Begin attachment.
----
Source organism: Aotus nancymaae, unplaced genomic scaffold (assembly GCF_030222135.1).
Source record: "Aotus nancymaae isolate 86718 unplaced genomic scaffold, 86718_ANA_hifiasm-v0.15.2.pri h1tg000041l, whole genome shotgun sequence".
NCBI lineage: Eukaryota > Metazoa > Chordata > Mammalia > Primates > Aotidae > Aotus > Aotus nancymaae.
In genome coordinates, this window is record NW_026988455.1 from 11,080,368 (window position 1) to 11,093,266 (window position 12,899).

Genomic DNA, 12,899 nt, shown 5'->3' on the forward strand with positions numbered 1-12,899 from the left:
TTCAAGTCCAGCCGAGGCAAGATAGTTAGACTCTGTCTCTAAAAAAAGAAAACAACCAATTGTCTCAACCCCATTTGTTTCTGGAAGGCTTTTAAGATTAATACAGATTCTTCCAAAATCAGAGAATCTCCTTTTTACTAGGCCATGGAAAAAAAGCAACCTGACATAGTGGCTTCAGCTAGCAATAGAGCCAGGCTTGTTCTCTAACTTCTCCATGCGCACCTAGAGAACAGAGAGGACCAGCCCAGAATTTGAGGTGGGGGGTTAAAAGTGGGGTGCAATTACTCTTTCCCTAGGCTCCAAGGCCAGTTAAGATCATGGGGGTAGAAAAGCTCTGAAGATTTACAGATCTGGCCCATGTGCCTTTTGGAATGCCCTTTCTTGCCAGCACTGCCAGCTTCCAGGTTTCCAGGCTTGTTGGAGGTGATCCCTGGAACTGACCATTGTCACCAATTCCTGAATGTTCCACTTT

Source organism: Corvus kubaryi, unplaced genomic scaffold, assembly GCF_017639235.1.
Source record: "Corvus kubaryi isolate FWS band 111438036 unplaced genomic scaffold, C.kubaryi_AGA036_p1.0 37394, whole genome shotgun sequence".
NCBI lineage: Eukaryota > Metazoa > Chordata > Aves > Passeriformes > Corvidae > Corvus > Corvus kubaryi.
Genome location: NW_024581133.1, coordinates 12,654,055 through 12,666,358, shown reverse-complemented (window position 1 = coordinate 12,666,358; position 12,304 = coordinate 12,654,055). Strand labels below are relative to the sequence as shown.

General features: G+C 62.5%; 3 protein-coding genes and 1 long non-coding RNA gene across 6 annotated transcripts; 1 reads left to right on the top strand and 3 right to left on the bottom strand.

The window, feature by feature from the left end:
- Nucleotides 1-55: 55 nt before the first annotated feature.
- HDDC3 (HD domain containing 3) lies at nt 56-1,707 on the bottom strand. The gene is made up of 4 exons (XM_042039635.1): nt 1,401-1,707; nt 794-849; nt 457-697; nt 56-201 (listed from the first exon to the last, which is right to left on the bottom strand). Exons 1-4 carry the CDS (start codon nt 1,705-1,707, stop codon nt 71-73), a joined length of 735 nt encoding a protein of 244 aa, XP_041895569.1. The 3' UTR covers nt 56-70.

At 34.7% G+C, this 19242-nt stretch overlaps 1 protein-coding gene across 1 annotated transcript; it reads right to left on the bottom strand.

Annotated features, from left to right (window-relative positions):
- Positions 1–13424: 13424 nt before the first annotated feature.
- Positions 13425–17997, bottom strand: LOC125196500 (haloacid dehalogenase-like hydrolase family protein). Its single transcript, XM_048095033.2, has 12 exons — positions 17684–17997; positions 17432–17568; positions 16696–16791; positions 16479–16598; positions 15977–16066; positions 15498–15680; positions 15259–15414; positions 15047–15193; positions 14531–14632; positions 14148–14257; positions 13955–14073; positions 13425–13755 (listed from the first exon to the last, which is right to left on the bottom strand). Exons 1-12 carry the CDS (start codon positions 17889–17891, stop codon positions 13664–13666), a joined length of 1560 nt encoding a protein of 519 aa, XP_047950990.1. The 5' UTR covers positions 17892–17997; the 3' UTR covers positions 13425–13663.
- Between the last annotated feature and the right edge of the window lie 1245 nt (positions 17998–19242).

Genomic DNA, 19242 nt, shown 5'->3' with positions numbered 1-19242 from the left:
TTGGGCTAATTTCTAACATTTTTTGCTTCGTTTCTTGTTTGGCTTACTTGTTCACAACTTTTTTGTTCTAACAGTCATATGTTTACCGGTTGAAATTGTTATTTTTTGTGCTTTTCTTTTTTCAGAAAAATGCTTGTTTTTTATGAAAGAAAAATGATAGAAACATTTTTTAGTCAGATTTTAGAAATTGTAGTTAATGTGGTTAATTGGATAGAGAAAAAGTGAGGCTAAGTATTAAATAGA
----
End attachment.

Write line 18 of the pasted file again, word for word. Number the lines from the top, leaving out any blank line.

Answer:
- Positions 13425–17997, bottom strand: LOC125196500 (haloacid dehalogenase-like hydrolase family protein). Its single transcript, XM_048095033.2, has 12 exons — positions 17684–17997; positions 17432–17568; positions 16696–16791; positions 16479–16598; positions 15977–16066; positions 15498–15680; positions 15259–15414; positions 15047–15193; positions 14531–14632; positions 14148–14257; positions 13955–14073; positions 13425–13755 (listed from the first exon to the last, which is right to left on the bottom strand). Exons 1-12 carry the CDS (start codon positions 17889–17891, stop codon positions 13664–13666), a joined length of 1560 nt encoding a protein of 519 aa, XP_047950990.1. The 5' UTR covers positions 17892–17997; the 3' UTR covers positions 13425–13663.